MSI GX660R Laptop Review
From the outside the MSI is fairly unassuming. It looks very similar to many other laptops you'll have seen.
However, once you open it up it's clear this is a very different beast indeed. Certainly this isn't your average combination of keyboard, touch pad and nothing much else.
Straight away we can see that things aren't normal. Look at the quality of that hinge and air vent. Plus the two USB 3.0 ports show we're not in "free with a phone" territory here.
The other side has the second of the two USB 2.0 ports. It's a nice touch to see one on either side rather than the limiting factor of all one side or at the back. We also have the audio inputs and outputs, although as we'll get to in a minute they might not be used much.
So much to cover. Firstly it's a joy for those of us who touch type to see a decent sized keyboard. Normally the left hand shift/tab/caps keys are reduced to single key size and cause no end of productivity slow down. Demonstrating the design focus on being a serious gaming rig is also a large part with tab and left-shift used in almost all games somewhere. The highlighting of the WASD keys is further evidence of this, even if it is overkill.
So most of us have experience of laptops, even if we've never owned one, and it's not revealing any secrets to say that listening to an idiot playing music on their phone speaker up the back of the bus is preferable to most laptop audio experiences. Not here. Those two red-ringed speakers are incredible. The quality has to be heard to be believed and even then you'll be hunting round the room for a hidden Denon system somewhere. That isn't the hyperbole it might appear either.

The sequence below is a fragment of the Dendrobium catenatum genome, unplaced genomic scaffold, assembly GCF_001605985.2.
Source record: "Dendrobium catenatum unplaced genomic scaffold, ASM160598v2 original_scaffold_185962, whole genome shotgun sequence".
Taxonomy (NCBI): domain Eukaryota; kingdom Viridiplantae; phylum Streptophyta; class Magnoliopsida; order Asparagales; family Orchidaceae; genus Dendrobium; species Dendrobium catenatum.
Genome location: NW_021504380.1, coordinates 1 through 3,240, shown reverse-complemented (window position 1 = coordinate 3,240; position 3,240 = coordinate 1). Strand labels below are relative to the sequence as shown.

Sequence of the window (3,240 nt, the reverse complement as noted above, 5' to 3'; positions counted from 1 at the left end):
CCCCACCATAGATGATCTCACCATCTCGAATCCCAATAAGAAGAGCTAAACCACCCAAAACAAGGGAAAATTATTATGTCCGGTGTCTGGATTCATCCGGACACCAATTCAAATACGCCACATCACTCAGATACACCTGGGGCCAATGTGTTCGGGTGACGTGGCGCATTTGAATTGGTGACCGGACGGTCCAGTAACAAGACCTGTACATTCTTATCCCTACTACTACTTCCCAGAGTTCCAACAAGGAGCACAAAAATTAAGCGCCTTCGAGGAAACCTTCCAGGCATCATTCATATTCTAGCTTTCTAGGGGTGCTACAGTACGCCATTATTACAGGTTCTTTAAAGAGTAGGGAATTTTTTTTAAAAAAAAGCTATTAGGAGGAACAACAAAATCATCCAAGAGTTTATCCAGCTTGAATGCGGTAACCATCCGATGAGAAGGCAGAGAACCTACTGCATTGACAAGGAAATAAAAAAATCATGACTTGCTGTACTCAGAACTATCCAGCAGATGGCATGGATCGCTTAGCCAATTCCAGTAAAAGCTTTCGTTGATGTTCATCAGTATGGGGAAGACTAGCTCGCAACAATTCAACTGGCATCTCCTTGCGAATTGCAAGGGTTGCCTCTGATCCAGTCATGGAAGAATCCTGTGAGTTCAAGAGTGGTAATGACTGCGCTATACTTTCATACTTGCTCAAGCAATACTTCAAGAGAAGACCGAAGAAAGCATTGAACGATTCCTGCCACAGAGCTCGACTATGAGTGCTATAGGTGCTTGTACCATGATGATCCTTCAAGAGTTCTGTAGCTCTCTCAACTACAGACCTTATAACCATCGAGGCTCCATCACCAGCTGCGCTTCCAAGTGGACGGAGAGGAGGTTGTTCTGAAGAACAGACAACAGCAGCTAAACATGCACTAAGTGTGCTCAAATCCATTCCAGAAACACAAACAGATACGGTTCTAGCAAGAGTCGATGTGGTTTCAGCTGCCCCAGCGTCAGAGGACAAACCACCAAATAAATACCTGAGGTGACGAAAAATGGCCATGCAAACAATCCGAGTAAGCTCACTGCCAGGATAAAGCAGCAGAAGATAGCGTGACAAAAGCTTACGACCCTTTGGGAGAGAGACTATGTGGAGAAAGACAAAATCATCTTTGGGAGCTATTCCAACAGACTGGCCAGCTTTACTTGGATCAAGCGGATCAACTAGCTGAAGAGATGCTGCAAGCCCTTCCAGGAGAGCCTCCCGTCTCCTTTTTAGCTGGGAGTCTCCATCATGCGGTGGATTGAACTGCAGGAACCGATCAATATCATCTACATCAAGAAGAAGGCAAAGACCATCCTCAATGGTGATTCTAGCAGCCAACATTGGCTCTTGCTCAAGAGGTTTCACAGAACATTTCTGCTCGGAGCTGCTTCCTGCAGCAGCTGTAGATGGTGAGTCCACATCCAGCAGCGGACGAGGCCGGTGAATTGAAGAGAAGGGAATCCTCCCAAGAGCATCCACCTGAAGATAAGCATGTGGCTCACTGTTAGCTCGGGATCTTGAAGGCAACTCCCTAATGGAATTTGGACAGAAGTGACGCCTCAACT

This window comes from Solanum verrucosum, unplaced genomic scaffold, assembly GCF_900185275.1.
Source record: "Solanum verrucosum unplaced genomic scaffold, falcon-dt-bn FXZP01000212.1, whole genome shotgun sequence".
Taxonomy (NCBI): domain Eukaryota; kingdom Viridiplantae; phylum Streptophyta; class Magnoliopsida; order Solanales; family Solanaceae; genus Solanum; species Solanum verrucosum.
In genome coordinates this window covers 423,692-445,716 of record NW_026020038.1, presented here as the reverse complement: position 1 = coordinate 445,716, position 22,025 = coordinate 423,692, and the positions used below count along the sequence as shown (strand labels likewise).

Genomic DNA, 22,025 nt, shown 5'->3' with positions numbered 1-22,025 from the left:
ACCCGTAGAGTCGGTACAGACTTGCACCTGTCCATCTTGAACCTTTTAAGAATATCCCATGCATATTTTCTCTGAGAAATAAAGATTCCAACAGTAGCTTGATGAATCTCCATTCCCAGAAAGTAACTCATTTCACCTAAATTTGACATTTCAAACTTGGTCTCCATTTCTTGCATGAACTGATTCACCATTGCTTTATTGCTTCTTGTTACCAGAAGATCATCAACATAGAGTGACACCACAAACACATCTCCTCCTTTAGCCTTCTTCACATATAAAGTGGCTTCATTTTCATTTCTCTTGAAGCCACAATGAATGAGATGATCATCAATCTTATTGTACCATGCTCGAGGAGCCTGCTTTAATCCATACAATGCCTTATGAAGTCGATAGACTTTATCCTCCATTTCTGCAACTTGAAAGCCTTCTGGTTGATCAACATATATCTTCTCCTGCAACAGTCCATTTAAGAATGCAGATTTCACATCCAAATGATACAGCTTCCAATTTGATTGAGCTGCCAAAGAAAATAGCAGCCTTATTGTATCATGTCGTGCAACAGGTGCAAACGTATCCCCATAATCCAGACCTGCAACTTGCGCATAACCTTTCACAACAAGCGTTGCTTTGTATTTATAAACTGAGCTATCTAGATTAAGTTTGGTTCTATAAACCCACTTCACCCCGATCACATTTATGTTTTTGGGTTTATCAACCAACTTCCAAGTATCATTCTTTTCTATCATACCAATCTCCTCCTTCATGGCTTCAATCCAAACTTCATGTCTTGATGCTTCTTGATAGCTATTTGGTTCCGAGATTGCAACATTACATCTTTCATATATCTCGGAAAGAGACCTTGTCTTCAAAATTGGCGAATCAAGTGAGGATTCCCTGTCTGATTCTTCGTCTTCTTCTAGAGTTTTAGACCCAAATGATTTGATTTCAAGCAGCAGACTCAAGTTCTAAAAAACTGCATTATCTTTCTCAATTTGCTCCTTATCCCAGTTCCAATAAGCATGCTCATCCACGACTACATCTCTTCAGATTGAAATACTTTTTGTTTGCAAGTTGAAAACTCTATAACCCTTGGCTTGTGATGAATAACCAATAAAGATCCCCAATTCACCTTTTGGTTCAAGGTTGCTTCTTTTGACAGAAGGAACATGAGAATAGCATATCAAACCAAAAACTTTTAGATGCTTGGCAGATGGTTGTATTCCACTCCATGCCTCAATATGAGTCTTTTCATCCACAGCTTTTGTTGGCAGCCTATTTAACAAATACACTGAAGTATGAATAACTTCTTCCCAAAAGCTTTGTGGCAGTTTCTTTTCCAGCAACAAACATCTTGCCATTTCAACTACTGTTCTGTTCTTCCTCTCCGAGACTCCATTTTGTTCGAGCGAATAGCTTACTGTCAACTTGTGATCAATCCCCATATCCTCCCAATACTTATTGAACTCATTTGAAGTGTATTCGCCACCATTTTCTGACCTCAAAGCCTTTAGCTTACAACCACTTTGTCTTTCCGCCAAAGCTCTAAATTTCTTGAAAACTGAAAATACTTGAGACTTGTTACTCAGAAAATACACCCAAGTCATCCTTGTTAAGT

With a willingness to give it the beans this out-performs any average HDTV speakers. We could write a whole review about the audio quality alone but we've a lot to get through.
Few companies want to advertise the more wobbly aspects of their products so the use of two logos and those red highlights should give you some idea of the confidence MSI have in the audio quality of the GX660R.
Visually you have a plethora of output options to choose from if you wish to move your display elsewhere.
Speaking of the display, one thing we've always hated about CRT monitors was their reflectivity. As TFT/LCD panels took over we all breathed a sigh of relief that seeing yourself in a mirror should no longer be an issue, but lately it seems manufacturers are starting to make their screens reflective again. This needs to stop.
It's bad enough with a static desktop rig, but a Laptop, designed for moving about all over the place, it's truly a pain in the posterior. Just in case you wonder if we're over-emphasising something, here is one of the shots we took during the review process. Irritating.